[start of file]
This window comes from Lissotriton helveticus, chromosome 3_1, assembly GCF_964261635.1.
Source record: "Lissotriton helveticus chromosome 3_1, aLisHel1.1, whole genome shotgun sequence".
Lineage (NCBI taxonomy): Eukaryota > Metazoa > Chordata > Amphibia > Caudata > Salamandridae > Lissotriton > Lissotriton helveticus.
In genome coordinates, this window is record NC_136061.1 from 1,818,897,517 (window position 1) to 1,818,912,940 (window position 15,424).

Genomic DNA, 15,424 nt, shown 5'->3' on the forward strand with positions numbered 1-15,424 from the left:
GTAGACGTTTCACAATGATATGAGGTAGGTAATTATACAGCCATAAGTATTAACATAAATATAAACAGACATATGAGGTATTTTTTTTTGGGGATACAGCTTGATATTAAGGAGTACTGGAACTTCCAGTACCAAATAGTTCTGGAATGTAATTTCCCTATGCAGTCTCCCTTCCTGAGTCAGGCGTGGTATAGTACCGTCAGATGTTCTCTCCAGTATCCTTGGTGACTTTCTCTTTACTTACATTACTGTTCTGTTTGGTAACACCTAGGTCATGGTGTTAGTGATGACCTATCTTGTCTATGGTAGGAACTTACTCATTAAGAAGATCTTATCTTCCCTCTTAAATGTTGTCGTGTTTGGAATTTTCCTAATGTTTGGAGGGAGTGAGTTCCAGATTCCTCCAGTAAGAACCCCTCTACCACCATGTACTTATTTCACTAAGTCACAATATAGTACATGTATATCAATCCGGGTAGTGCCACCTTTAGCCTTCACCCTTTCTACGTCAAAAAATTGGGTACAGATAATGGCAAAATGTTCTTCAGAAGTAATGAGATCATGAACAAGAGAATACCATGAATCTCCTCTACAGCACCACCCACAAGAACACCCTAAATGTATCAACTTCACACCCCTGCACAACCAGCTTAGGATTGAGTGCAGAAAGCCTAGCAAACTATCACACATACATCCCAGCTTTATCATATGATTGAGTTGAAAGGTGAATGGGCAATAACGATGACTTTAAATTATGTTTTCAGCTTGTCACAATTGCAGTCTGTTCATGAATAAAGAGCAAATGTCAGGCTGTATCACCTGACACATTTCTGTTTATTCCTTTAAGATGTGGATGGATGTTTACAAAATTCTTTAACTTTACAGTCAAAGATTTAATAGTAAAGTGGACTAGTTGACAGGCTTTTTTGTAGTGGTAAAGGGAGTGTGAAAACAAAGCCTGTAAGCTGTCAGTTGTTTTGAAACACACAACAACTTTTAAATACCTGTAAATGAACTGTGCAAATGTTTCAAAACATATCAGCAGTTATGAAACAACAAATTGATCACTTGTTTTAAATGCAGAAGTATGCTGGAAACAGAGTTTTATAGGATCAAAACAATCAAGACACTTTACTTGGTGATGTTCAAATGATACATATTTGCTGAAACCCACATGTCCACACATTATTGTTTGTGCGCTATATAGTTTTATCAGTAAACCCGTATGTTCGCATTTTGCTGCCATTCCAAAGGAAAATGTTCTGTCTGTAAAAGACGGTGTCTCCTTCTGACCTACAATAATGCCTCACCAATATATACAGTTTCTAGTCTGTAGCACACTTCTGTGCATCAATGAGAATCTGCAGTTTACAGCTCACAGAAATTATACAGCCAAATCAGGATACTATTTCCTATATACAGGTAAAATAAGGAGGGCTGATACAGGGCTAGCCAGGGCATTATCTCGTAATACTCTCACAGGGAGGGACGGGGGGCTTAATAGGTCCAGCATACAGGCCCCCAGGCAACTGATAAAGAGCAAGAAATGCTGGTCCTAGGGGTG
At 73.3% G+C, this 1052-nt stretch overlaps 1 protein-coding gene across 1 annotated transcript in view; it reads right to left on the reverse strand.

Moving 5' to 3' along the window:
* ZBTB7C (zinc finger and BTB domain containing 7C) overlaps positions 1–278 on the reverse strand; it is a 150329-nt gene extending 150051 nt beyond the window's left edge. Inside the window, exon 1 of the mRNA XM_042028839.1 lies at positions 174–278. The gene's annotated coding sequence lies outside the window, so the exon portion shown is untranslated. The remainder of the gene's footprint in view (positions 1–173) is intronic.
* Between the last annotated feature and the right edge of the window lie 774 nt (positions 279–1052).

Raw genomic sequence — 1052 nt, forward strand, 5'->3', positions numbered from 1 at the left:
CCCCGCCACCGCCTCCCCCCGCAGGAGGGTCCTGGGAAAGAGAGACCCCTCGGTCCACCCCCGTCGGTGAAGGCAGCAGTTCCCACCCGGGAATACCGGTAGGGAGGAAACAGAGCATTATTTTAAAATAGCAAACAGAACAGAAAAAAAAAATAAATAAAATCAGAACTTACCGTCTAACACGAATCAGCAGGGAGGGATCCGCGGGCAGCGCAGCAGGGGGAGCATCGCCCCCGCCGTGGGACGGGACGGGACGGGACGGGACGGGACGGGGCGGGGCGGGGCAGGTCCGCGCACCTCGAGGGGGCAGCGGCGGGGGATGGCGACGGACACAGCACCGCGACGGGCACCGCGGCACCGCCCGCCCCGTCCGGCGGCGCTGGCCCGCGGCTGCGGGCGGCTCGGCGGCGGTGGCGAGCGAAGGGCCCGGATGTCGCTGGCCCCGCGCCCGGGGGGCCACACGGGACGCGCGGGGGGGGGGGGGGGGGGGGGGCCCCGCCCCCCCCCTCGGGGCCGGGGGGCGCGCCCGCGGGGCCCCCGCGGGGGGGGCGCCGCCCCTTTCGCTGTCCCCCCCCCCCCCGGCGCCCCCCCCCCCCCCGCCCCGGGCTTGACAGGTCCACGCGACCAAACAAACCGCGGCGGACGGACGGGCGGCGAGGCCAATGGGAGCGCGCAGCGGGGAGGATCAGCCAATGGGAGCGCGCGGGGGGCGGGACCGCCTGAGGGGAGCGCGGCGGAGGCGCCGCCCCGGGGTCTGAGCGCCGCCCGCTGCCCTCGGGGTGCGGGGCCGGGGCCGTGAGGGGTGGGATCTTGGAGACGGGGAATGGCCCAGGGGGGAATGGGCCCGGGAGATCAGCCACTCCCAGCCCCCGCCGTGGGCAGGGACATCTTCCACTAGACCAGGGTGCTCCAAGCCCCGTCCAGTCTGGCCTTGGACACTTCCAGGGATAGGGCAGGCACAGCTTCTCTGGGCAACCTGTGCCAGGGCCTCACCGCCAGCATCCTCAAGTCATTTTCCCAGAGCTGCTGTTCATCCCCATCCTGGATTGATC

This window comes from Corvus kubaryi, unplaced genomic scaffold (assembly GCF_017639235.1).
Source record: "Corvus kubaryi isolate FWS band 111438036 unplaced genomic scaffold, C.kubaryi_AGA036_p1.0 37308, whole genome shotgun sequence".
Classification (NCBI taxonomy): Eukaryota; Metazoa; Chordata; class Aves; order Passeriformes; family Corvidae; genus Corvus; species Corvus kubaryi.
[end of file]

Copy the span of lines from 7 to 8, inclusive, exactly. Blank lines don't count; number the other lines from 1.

At 73.3% G+C, this 1052-nt stretch overlaps 1 protein-coding gene across 1 annotated transcript in view; it reads right to left on the reverse strand.

Moving 5' to 3' along the window: